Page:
Beer brewers battle over lost kegs
Both craft beer makers and their corporate counterparts are increasingly concerned about disappearing kegs, which are giving their industry a multimillion-dollar hangover.
It's broadly palatable light lager versus more complex styles, it's embraced familiarity versus constant experimentation, it's sprawling distribution networks versus word of mouth, it's a global marketplace versus local markets.
Then again, sometimes it's just about simple business.
Those broader conflicting concepts tend to inflate just about any squabble between large and small brewers into David-and-Goliath narratives. When small Tennessee brewer Calfkiller got into a tussle with Anheuser-Busch InBev (BUD) over old kegs that Calfkiller says A-B wanted back, Calfkiller took to its Facebook page and tapped out a lengthy screed about how its tiny operation was being bullied by the big, bad brewer.
Though the plan worked and Calfkiller kept all its kegs -- even giving A-B a rare “thank you, Budweiser” from a craft brewer on Facebook (FB) a few days later -- it's a prime example of the kind of beer battles brewers should be avoiding.
Kegs are a touchy subject throughout the beer industry regardless of the size of the brewery sending them out. When kegs leave a brewery's loading dock, they do so as property of a brewery that's basically on loan to the folks taking them. The $20-or-so deposit a buyer puts down on the keg isn't its official value -- which can reach beyond $120 for an empty half-barrel -- but a means of making sure those kegs are returned.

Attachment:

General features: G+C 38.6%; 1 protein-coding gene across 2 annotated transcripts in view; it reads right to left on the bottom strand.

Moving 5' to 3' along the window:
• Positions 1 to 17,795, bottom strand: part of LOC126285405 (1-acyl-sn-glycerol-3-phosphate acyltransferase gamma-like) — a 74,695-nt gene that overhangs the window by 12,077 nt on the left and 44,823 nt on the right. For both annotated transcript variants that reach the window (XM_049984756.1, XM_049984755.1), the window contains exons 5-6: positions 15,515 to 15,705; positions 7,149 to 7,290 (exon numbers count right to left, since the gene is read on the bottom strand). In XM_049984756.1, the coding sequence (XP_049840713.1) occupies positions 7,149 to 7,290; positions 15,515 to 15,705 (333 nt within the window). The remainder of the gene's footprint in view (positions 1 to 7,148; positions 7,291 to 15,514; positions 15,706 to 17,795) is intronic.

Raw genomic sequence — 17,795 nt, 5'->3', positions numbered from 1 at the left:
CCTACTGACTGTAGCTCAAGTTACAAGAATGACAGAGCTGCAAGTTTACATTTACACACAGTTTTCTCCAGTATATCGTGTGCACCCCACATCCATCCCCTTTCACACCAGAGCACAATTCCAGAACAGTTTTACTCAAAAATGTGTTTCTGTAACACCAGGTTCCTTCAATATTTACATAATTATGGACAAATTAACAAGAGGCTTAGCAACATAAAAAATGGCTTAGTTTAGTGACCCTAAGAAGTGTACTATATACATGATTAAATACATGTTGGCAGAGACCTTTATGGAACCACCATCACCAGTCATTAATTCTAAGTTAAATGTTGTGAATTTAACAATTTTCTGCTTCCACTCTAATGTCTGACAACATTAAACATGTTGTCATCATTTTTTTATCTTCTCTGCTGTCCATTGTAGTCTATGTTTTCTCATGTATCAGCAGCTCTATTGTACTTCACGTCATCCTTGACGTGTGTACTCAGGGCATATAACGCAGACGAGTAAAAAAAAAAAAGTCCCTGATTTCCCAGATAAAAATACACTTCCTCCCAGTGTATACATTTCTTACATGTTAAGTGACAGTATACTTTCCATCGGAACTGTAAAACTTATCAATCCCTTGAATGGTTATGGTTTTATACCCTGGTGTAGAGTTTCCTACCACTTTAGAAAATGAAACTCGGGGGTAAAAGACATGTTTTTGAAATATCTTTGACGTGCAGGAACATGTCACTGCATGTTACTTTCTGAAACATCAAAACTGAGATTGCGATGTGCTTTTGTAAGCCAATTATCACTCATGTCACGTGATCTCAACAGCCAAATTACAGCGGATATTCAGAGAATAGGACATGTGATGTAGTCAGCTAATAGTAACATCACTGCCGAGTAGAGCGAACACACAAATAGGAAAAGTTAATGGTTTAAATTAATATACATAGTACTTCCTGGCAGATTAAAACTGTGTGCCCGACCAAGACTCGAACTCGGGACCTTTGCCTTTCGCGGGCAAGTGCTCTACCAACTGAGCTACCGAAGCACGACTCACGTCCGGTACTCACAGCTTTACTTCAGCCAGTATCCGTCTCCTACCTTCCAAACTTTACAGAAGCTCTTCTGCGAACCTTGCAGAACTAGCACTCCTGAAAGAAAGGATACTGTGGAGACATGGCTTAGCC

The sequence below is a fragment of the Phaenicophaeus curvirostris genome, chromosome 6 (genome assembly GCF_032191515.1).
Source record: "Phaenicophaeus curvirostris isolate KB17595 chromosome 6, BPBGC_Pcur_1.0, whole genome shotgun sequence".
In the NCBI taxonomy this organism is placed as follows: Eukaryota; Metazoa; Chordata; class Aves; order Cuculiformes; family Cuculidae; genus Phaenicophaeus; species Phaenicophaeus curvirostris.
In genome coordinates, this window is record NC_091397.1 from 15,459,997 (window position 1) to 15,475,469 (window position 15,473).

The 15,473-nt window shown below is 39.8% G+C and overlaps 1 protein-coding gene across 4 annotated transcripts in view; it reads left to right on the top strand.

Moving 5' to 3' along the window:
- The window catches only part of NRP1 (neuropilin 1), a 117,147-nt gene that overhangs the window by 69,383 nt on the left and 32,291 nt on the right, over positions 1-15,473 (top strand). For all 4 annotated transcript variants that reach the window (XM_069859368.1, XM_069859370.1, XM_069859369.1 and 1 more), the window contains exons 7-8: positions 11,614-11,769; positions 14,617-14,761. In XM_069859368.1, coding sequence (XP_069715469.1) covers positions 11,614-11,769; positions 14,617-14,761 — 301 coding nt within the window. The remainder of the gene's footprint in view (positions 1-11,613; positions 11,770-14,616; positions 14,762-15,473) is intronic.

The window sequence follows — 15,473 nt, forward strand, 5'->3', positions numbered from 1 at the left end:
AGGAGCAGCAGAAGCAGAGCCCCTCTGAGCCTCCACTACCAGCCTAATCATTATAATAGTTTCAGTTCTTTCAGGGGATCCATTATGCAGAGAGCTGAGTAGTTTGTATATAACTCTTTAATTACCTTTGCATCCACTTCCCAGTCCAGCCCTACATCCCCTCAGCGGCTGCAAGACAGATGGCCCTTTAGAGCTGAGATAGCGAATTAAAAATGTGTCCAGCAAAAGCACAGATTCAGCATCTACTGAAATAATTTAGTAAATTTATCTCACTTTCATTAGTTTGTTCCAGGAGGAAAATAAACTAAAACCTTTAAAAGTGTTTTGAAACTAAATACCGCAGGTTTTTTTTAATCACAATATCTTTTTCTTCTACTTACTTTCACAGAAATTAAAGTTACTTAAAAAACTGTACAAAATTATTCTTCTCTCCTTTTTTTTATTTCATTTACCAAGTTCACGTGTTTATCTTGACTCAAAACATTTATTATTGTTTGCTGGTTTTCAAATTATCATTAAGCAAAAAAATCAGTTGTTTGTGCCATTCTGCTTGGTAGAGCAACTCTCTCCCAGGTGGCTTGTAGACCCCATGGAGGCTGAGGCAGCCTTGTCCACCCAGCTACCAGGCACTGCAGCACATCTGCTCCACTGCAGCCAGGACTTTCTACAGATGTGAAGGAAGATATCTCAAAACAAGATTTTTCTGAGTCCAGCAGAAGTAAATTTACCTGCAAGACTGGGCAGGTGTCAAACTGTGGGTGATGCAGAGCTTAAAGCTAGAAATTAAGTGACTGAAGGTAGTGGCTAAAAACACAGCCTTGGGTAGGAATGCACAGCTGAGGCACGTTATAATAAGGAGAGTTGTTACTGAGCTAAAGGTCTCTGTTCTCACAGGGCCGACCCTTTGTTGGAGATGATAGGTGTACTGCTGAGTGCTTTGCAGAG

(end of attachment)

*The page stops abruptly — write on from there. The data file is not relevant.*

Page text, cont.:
In Anheuser-Busch's case, those kegs have metal stamping on them that clearly marks them as property of Anheuser-Busch InBev and instructs those in possession of them to send them back home through proper channels as quickly as possible. Basically, if a frat decides to eat $20 to give themselves a piece of furniture for a semester or a group of overnight campers doesn't feel up to hauling a keg out of a canyon with them early in the morning, that deposit will go to whoever steps up and returns it.
Some kegs get lost along the way. They're sold for scrap at $25 to $35 more than their deposit price or have their stamping hammered out or plated over to be sold in the secondary market. With A-B claiming that it doesn't sell kegs, as it did in the Calfkiller case, the brewery is free to come collect any keg that still has a stamp on it and is reported back to an A-B distributor. Though a small brewer may have bought the old kegs in good faith, they basically just received stolen property.
Craft brewers themselves have been on A-B's side of the equation and haven't liked it very much. CNBC discovered that keg thefts are becoming increasingly common, with the Beer Institute reporting that 300,000 kegs a year are stolen, costing breweries $30 million to $50 million. That includes brewers like New Belgium Brewing Co. in Fort Collins, Colo. -- considered the third-largest craft brewer in America behind Sierra Nevada and Samuel Adams brewer Boston Beer Co. (SAM) -- which began using radio frequency devices to keep track of kegs four years ago.
But the article says that the craft brewery DID buy them.
Though a small brewer may have bought the old kegs in good faith, they basically just received stolen property.
lets see here, when i buy a six pack i pay for the can, so why not pay for the keg if you want the beer. duh then when your done with the beer sell the keg back to who ever sold it to you. its not that hard to figure out is it.
uumblotto..... you'd be better off only indulging in Schneider & Sohns Aventinus from a keg....
Gut tschüs und trinkt aus. Gehen Sie erhält Sie etwas von jener deutschen Bardamenmuschi und Titten.
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